New MacBooks: Which is the best choice for the photographic road warrior?
I am in the market for a lightweight travel computer and it has to be a Mac. At base I am well served by the wonderful new iMac but my existing MacBook Air is three years old and showing its age in terms of speed. It has been a good companion and the only real gripe I have is the lack of an SD card slot.
Last week's announcement of the ultra-light, wafer-thin 12in MacBook with retina screen gets the juices flowing. It is beautiful and highly desirable, but does it pass muster as a road companion for photographers?
If it were not for my need to handle large numbers of RAW files I would have been tempted to go for the new MacBook. It ticks all the portability boxes and, despite the above comment about the missing SD port on my current Air, there is something compelling about the single USB-C interface of the new model. It handles power, USB, video, SD reader and almost anything else you care to throw at it (albeit via a positive festoon of dongles). Above all, the idea of a computer weighing under a kilo, with a magnificent retina screen, is a severe temptation. The early adopter will love it.
On the downside, this is likely to be one slow little computer. The Core M processor, as seen on a slew of netbooks, is certainly a power miser but is never going to break any records. It is likely to be much slower even than the 2GHz i7 processor of my old MacBook Air. And there is no option to add more RAM to supplement the native 8GB, something that most photographers would be looking for. Perhaps it is time to look for a more practical solution?
The existing MacBook Pro with retina screen is the most likely alternative. It is heavier (1.68kg compared with the 0.92kg of the MacBook) but is also much faster, more customisable and has a full set of ports, including that important SD slot.
The main factor working against the MacBook Pro is that it has just had its mid-life refresh and I suspect there is a new model on the stocks. Could it be out of date within six months?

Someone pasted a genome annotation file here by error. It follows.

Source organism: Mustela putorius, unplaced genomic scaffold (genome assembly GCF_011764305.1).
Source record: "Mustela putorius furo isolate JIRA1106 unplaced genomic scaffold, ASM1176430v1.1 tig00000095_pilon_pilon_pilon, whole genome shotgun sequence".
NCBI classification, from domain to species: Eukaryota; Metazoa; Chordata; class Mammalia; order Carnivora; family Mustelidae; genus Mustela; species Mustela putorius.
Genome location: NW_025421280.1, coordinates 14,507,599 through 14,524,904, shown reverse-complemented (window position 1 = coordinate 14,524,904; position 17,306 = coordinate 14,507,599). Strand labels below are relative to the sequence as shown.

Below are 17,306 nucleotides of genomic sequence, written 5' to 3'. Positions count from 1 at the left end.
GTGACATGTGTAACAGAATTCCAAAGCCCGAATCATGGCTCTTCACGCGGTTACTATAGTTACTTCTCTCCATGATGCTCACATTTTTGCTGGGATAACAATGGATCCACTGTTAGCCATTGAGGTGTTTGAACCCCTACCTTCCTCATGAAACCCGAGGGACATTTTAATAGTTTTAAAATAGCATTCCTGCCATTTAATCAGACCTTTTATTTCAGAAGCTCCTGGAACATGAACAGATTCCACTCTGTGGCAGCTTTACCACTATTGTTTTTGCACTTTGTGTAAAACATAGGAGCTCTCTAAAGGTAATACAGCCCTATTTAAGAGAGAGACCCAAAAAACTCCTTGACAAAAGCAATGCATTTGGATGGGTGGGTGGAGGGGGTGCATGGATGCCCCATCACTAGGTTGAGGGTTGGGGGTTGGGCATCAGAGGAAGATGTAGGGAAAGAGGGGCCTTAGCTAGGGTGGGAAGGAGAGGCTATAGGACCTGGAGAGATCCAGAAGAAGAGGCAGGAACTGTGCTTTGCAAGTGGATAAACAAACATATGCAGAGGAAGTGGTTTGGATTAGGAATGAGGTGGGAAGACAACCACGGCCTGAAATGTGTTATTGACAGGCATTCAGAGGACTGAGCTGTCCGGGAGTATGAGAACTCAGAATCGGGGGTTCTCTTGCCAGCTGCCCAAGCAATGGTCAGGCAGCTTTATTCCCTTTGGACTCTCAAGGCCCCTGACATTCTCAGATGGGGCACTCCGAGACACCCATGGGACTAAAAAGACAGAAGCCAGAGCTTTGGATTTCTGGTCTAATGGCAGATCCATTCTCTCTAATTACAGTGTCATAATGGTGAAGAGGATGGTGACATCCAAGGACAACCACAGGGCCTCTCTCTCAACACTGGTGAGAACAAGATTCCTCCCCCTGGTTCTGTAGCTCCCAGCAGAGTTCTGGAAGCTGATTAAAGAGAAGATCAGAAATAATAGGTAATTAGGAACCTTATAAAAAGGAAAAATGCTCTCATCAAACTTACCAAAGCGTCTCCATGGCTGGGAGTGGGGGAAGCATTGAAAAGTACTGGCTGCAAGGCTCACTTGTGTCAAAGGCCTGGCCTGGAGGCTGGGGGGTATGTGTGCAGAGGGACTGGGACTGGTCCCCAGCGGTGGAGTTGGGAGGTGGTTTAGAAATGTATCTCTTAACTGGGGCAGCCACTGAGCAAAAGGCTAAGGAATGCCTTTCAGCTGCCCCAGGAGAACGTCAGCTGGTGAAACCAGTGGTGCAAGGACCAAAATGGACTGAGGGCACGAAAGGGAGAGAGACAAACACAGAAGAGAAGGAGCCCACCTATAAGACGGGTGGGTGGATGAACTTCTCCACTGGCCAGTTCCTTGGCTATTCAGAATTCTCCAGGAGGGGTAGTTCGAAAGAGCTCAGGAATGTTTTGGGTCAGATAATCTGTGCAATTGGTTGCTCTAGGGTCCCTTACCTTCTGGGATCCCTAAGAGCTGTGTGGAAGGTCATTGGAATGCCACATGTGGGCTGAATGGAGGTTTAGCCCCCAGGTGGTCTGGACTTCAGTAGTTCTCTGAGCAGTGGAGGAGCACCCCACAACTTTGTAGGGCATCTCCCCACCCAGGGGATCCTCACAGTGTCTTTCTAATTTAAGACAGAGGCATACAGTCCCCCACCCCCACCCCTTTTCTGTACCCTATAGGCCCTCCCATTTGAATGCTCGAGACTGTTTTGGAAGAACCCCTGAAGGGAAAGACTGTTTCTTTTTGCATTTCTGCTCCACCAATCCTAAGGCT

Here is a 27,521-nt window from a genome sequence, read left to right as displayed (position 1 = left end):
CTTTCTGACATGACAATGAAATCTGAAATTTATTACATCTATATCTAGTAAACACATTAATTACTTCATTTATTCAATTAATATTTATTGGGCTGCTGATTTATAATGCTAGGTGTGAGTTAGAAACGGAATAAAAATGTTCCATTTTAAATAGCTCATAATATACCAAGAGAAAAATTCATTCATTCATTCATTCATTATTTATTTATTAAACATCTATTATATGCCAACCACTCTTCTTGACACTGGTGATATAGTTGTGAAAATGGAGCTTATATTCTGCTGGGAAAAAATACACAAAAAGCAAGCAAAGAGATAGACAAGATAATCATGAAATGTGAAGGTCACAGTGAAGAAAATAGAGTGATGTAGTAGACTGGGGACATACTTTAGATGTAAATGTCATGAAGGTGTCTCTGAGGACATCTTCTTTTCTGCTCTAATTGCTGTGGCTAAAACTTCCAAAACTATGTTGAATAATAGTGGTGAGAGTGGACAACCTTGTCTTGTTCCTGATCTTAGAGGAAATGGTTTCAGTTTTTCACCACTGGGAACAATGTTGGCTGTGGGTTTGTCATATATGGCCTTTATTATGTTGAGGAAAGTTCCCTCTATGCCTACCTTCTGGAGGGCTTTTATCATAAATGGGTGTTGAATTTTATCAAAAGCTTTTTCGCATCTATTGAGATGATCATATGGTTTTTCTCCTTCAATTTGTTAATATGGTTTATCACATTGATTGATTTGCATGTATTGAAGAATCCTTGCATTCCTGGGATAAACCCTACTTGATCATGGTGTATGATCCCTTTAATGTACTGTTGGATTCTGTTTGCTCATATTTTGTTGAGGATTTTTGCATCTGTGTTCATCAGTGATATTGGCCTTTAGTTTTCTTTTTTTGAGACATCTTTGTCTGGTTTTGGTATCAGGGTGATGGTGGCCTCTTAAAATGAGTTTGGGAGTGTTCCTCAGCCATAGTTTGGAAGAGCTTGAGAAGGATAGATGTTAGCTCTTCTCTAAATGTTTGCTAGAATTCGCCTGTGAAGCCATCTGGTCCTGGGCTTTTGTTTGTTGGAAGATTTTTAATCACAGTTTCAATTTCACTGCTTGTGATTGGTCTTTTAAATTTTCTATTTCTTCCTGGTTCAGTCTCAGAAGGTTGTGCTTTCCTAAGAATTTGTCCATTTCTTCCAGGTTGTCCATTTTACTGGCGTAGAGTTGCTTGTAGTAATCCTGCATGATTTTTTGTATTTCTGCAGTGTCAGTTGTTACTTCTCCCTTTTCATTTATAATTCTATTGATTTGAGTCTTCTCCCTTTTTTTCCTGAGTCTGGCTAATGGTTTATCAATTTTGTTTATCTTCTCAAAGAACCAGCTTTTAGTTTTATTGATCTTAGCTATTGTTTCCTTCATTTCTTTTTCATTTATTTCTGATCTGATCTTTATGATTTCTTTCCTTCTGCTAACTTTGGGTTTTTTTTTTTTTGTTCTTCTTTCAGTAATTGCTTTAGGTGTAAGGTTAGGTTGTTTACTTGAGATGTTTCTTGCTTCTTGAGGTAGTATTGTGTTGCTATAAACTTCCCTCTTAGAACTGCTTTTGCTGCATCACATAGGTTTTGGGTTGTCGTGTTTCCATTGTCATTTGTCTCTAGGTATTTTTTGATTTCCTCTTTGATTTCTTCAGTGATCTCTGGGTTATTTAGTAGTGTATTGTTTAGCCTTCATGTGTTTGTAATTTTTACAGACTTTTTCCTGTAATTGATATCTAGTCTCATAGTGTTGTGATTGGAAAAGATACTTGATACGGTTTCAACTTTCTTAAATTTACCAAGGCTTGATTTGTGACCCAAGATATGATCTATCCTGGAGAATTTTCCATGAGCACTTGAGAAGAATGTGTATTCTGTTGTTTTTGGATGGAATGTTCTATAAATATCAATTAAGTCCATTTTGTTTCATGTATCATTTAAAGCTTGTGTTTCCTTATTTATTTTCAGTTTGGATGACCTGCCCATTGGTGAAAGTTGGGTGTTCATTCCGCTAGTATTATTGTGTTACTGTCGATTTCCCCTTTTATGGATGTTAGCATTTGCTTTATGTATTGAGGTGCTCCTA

The Pro even wins on price. The fastest new MacBook with its 1.2GHz Core M processor (turbo boosted to 2.6GHz), with 8GB of RAM and a 512GB solid-state storage weighs in at £1,299. But the base 13in MacBook Pro with retina screen is £300 cheaper and is much faster even without any tweaks.
Spec out the Pro, which is an irresistible temptation, and you could spend upwards of £700 more. But you do get a great deal of power and performance for the extra money.
For £1,729 (see the panel on the left) you get the much faster and more capable, if more power hungry, dual-core i7 processor with its 3.1GHz boosted to 3.4GHz. A 512GB disk is adequate for a road warrior in my opinion, but the memory is doubled to 16GB. This alone offers a tremendous boost in real-world performance, especially when it comes to processing RAW files.
Of course you do not have the novelty of the new USB-C port. But you do get a good complement of traditional interfaces, including two Thunderbolt ports, two USB3 and that useful SD slot.
I have no doubt the new MacBook will be a major success for Apple. Eventually, with a few performance tweaks, it will supplant both the MacBook Airs. What's the point in both an 11in and 13in Air when the 12in MacBook will eventually offer a bit of everything and in a smaller package. For the moment, though, the MacBook isn't for the performance user, especially not for the keen photographer with a stack of RAW files to process in a hurry. It reminds me very much of the original MacBook Air with its 64GB solid-state disk: Intensely desirable but with all the disadvantages of a first-generation model.
All this makes for a difficult choice. Both these computers are good road warriors and, if all you want to do is a bit of web browsing and email the MacBook could be perfectly adequate. While the heart definitely tells me to go for the all-new, minimalist MacBook, the head insists that the MacBook Pro is the more sensible choice.